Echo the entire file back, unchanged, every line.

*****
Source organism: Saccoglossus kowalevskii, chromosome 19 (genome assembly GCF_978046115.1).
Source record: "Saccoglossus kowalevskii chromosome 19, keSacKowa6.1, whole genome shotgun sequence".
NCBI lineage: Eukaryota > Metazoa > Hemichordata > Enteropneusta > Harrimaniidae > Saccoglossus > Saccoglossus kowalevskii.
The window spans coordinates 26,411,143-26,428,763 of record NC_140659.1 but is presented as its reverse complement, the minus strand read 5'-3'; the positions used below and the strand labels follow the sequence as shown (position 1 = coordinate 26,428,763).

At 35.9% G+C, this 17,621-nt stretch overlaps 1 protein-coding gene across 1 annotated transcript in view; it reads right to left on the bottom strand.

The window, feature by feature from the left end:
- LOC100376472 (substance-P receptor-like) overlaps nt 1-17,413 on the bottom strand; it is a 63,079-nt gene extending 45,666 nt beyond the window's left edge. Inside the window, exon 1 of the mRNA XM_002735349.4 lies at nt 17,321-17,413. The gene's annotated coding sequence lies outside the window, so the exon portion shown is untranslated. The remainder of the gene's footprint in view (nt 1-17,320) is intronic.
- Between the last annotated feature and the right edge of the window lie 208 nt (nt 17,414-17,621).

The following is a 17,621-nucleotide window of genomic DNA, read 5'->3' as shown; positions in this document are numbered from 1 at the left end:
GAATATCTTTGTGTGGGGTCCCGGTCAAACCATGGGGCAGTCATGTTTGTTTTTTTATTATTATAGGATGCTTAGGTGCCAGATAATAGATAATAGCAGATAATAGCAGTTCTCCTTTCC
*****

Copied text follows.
Source organism: Saccoglossus kowalevskii, chromosome 19 (genome assembly GCF_978046115.1).
Source record: "Saccoglossus kowalevskii chromosome 19, keSacKowa6.1, whole genome shotgun sequence".
NCBI lineage: Eukaryota > Metazoa > Hemichordata > Enteropneusta > Harrimaniidae > Saccoglossus > Saccoglossus kowalevskii.
The window spans coordinates 26,411,143-26,428,763 of record NC_140659.1 but is presented as its reverse complement, the minus strand read 5'-3'; the positions used below and the strand labels follow the sequence as shown (position 1 = coordinate 26,428,763).

At 35.9% G+C, this 17,621-nt stretch overlaps 1 protein-coding gene across 1 annotated transcript in view; it reads right to left on the bottom strand.

The window, feature by feature from the left end:
- LOC100376472 (substance-P receptor-like) overlaps nt 1-17,413 on the bottom strand; it is a 63,079-nt gene extending 45,666 nt beyond the window's left edge. Inside the window, exon 1 of the mRNA XM_002735349.4 lies at nt 17,321-17,413. The gene's annotated coding sequence lies outside the window, so the exon portion shown is untranslated. The remainder of the gene's footprint in view (nt 1-17,320) is intronic.
- Between the last annotated feature and the right edge of the window lie 208 nt (nt 17,414-17,621).

The following is a 17,621-nucleotide window of genomic DNA, read 5'->3' as shown; positions in this document are numbered from 1 at the left end:
GAATATCTTTGTGTGGGGTCCCGGTCAAACCATGGGGCAGTCATGTTTGTTTTTTTATTATTATAGGATGCTTAGGTGCCAGATAATAGATAATAGCAGATAATAGCAGTTCTCCTTTCC